A study from the University of Delaware reports that federal environmental programs have drastically overestimated the poultry industry’s contributions to water pollution. James L. Glancey, a professor in the university's Bioresources Engineering and Mechanical Engineering departments, said that a multistate study, based on thousands of manure tests, found that actual nitrogen levels in poultry house manure are 55 percent lower than the Environmental Protection Agency's decades-old, lab-based standards.
The News Journal (Wilmington, Del.) reports that the results could lead to a formal proposal for changes to the Chesapeake Bay program’s six-state pollution forecasting model, used to guide a federally backed attempt to restore the bay's health and ecosystems and assign cleanup goals.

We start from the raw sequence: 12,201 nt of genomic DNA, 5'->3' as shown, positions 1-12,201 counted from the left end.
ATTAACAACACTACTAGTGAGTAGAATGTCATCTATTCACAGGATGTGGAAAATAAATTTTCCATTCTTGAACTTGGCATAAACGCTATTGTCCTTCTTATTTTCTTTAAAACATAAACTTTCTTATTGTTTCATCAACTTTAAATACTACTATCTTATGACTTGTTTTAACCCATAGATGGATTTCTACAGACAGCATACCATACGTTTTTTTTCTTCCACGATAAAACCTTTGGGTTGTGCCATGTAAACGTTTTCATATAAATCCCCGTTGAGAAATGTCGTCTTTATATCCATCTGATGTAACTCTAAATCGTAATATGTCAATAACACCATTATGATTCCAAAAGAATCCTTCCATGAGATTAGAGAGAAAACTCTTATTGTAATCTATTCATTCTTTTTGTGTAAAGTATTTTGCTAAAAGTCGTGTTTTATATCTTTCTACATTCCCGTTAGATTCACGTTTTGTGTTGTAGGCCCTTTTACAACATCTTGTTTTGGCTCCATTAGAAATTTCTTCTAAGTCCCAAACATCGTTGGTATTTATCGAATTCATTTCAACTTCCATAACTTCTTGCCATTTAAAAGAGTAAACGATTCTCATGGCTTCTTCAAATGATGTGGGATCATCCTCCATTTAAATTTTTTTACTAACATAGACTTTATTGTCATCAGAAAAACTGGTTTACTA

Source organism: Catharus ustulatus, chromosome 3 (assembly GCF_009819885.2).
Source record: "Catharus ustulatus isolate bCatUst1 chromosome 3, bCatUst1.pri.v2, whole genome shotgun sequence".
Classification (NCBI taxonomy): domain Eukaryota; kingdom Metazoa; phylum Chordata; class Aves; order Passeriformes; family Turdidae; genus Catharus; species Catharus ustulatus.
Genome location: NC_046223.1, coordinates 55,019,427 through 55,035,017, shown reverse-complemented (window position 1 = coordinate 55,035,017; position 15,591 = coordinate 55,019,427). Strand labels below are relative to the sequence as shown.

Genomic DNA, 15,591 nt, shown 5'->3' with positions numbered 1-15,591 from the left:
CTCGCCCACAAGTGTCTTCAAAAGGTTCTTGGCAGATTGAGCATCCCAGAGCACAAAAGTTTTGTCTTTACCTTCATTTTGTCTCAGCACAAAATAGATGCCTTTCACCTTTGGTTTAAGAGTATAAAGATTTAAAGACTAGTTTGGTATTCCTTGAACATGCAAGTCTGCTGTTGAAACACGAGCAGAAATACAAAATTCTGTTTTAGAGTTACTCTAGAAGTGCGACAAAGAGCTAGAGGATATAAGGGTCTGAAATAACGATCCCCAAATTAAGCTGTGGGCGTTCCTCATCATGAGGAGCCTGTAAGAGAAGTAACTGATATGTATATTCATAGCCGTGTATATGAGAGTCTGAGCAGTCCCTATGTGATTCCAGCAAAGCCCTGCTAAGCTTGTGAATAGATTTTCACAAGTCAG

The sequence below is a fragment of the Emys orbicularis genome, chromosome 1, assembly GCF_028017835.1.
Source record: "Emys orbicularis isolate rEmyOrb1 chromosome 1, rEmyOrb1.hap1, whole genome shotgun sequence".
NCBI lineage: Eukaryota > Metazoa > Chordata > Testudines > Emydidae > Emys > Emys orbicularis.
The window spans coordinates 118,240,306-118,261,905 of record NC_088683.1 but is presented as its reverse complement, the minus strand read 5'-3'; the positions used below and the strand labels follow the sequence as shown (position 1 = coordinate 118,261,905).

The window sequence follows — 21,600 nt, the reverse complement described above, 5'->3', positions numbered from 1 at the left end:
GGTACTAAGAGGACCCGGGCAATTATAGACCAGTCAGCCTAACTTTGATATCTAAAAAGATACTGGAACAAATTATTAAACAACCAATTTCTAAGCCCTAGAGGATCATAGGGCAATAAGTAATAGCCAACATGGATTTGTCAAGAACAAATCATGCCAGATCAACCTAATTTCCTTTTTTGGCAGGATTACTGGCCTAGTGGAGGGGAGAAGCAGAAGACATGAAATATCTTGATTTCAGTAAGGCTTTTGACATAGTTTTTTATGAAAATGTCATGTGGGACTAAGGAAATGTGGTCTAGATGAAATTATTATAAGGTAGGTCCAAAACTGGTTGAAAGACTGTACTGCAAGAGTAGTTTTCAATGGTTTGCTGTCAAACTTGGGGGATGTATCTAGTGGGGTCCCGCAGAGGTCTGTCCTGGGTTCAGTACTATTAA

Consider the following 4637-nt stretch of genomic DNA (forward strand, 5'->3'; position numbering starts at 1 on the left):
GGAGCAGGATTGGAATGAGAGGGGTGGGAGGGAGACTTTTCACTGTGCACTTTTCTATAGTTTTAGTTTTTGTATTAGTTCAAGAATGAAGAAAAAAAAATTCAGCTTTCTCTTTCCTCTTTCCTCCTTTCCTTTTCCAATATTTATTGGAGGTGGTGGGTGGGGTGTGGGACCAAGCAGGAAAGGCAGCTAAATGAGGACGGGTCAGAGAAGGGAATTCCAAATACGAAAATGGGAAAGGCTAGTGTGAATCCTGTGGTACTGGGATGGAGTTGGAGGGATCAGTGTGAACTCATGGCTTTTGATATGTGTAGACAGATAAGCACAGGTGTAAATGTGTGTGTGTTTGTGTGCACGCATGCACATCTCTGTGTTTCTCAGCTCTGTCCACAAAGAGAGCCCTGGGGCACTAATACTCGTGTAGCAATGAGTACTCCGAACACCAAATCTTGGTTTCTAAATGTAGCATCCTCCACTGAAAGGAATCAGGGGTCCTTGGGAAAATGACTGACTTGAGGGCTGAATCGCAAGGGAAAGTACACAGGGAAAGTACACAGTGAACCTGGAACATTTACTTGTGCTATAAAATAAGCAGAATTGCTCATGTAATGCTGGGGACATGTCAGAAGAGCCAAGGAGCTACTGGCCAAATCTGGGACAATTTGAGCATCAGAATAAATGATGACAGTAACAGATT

"I think this is a precedent-setting kind of thing, but we're not quite sure how it's going to propagate through the United States," Glancey said after giving a briefing on the findings at the state Department of Agriculture on Tuesday. "Everyone's watching it, there's no doubt about it.
In a statement released late Tuesday, the EPA said that the agency has been aware of the studies for more than a year, and that a committee with "diverse participation" had been formed to settle the issue in a timely way.
"While we await submittal of additional data needed, we are hopeful the collective data will show that industry efforts to reduce nutrients in poultry litter is having a positive result," the statement said. "Any decision regarding the use of this information would be made by the Chesapeake Bay Partnership. "
Sources: The News Journal, USA Today